Beckenham Baptist Church: An Overview

Beckenham Baptist Church began life as a Sunday school of the Oxford Terrace Baptist church. As a result of this outreach, by 1880 there were 17 adult members meeting in a hall in Montreal Street South. The Sydenham Baptist church was constituted in that year and the first Minister was appointed.
The new church faced difficult times over the next few years, experiencing slow growth and financial struggles. In order to help with funds the first minister was “hired out” to another church one Sunday a month. During those early years plans were prepared for a new building in Elgin Street and a Sunday school was started at Opawa. The first church building still stands on the north-west corner of the Spotlight Plaza car park.

In 1919 the church had a membership of 128 and called the Rev. J K Archer, originally from England, to become the minister. The church roll included the new work at Opawa. Rev. Archer had been the minister at a number of other Baptist Churches and Chaplain of Tauherenikau Military Camp. He accepted the call to Sydenham on the understanding he would be able to participate in politics. “Archer had strong socialistic views” and would become a Labour politician – although he never was elected to Parliament. In 1925 the Rev. J K Archer was elected the first Labour Mayor of Christchurch. He was re-elected in 1927 with a record majority of 10,000.

Under the Rev. J.K. Archer’s drive the church proceeded with a 15 year plan to re-locate to the land where the complex is today. He personally provided the money to buy the section for the church on Colombo Street, chosen as the convergence of four suburbs – Somerfield, Lower Cashmere, Sydenham and Beckenham.
In 1921 a hall was built for the Sunday school, the Elgin street property was sold and the congregation began worshipping in the new hall. The church’s unused land, between the hall and the houses on Percival Street, was turned into tennis courts.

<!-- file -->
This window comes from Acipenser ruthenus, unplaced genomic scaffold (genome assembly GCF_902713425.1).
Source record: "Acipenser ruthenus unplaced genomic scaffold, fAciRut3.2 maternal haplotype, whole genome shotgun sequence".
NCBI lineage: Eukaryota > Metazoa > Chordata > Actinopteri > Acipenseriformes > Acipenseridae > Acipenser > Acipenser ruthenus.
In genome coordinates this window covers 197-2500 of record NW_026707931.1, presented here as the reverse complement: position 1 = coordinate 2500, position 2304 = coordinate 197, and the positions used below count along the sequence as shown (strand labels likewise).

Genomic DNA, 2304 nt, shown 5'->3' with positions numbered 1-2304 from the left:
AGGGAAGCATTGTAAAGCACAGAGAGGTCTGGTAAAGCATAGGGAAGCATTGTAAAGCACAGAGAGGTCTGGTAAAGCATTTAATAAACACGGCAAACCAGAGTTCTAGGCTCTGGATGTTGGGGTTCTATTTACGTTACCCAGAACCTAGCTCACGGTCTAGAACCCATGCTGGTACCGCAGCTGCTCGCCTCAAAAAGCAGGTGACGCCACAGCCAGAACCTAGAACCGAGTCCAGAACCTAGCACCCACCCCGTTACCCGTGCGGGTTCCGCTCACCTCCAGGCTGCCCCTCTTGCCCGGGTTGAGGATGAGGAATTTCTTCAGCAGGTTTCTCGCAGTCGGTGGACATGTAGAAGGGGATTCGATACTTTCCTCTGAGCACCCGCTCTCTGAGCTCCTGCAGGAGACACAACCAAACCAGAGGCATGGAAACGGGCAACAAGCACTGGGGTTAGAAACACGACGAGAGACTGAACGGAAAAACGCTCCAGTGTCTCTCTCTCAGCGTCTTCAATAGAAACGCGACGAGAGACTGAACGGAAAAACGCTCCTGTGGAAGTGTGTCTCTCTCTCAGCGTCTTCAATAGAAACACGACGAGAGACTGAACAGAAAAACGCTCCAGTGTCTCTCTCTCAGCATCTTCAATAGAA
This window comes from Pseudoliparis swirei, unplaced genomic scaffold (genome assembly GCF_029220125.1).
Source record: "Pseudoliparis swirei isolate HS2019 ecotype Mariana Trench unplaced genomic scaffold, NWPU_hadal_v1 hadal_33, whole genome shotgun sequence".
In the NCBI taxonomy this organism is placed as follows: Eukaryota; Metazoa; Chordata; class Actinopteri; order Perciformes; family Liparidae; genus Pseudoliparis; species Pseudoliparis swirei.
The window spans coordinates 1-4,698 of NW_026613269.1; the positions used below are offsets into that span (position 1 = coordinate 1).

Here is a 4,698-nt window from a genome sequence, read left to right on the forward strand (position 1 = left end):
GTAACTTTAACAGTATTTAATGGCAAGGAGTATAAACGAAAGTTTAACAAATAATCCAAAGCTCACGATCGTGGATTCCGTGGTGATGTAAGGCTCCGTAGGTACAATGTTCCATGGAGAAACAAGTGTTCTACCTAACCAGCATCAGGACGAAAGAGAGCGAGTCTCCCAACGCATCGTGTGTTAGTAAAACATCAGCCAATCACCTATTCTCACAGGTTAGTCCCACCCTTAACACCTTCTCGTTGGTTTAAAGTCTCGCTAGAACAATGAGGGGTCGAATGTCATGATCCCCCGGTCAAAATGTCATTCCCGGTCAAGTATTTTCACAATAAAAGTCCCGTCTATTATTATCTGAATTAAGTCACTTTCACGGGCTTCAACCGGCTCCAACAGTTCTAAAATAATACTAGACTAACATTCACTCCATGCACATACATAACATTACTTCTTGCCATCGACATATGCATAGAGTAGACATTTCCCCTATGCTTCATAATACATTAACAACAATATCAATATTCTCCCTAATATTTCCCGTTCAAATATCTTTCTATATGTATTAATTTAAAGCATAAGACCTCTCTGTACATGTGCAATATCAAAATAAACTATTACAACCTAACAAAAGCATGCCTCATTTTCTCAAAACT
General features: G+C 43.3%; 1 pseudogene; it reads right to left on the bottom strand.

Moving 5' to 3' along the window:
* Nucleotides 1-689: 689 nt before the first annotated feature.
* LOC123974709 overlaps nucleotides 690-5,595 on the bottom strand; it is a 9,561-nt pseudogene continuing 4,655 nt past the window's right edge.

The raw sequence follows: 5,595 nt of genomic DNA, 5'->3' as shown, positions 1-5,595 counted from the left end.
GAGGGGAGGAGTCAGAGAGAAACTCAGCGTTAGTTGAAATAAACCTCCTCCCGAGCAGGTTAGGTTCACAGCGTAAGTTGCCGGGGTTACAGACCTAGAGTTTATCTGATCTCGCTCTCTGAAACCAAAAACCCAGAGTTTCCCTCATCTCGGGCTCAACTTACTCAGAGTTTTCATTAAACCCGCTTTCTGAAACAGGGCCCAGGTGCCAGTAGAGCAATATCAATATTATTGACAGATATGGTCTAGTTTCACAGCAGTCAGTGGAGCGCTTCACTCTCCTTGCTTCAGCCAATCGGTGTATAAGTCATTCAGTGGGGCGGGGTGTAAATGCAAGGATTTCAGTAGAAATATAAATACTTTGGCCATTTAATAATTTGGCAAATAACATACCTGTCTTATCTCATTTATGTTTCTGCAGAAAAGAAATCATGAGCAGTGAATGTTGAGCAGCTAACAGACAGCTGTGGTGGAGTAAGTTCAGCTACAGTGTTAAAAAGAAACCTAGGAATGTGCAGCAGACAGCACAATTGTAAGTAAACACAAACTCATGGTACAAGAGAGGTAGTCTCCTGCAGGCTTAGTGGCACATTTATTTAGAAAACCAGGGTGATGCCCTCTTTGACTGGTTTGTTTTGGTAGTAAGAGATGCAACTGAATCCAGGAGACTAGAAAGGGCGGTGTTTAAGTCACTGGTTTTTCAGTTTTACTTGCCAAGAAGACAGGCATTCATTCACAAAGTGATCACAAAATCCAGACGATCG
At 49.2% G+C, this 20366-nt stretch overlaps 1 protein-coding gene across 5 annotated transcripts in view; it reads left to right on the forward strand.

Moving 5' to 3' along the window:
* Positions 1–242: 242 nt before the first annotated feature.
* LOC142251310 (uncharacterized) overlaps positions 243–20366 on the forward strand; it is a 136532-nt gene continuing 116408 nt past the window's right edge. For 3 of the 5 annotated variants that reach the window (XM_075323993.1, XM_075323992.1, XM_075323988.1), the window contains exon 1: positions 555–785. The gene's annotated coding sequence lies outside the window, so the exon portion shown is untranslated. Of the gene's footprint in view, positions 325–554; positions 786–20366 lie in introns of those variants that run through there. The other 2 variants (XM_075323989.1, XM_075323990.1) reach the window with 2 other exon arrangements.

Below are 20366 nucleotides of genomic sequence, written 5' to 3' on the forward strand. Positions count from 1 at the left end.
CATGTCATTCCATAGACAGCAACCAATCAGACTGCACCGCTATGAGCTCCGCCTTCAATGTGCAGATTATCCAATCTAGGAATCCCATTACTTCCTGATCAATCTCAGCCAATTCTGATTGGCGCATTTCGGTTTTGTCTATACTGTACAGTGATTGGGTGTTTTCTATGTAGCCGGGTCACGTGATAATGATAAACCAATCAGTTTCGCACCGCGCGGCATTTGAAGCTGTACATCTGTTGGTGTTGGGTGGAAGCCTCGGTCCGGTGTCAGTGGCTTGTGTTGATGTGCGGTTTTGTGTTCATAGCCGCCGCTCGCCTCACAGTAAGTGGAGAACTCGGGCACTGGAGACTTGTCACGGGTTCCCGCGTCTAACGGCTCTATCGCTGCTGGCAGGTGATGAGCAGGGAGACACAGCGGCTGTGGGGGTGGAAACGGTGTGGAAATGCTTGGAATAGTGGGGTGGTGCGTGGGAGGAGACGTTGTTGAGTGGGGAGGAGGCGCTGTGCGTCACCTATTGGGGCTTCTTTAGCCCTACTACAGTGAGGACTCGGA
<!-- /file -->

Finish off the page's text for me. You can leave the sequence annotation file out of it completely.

Nine years later the new church building, in front of the Sunday school hall and facing Colombo Street, was officially opened by the new Governor General, Lord Bledisloe. It is designed to seat 210 people and cost a total of 3,600 Pounds “with furnishings”.

1929. The 1st Christchurch Boys’ Brigade Company was formed under the oversight of the church.
J K Archer retired in 1932. His widow had some older lady friends stay with her in the Archer family home, adjacent to the church. The Minister and Elders decided some assistance be given to Mrs Archer and altered the house to provide good accommodation for 5 ladies. The Archer Memorial Home is a lasting reminder of the vision and commitment of that generation.

In 1950 a Girls’ Brigade officer joined the church, which led to the formation of the 29th Christchurch Girls’ Brigade Company. A group of 7 girls became the core of this new Company.

By 1955, three new classrooms had been added to the hall, and Percival Street houses, backing on to the tennis courts, were purchased.

The Brigade Companies were attracting large numbers of young people so, in 1960, with some financial help from an anonymous donor and a ten year mortgage, the Youth Hall – the size of a basketball court was built.

Emphasis upon Youth and on Mission prompted support of a new Sunday school outreach at Halswell. In 1975, after ten years sharing in that Ministry, the Sunday school was passed back to the Spreydon church.

In the early 1980’s, growing out of the church’s interest and investment in overseas Mission, a team of eight men and four women was sent to Papua New Guinea. They assisted with short-term, practical building projects – for Missionary Roy Wood. Such was the impact that one couple returned a couple of times to continue this type of work and, later, to undertake more extended service with the Christian Leaders’ Training Centre. Four married couples began formal training for ministry – two here and two in Australia.

In the cycle of life, which every living thing experiences, including churches, there are times of growth so in 1981, in order to better seat the people, with a membership of 134, a mezzanine floor was built, at the Colombo Street end of the main building, beneath which the foyer area was created. The foyer also doubled as a “drop-in centre”. The rimu, tiered choir stalls, at the opposite end of the church, were removed and replaced by a carpeted platform. The pipe organ was also removed.

The current name, Beckenham Baptist Church, was chosen in 2001. It was agreed the new name linked the church with the local community and would also help strangers identify where in the city it is located.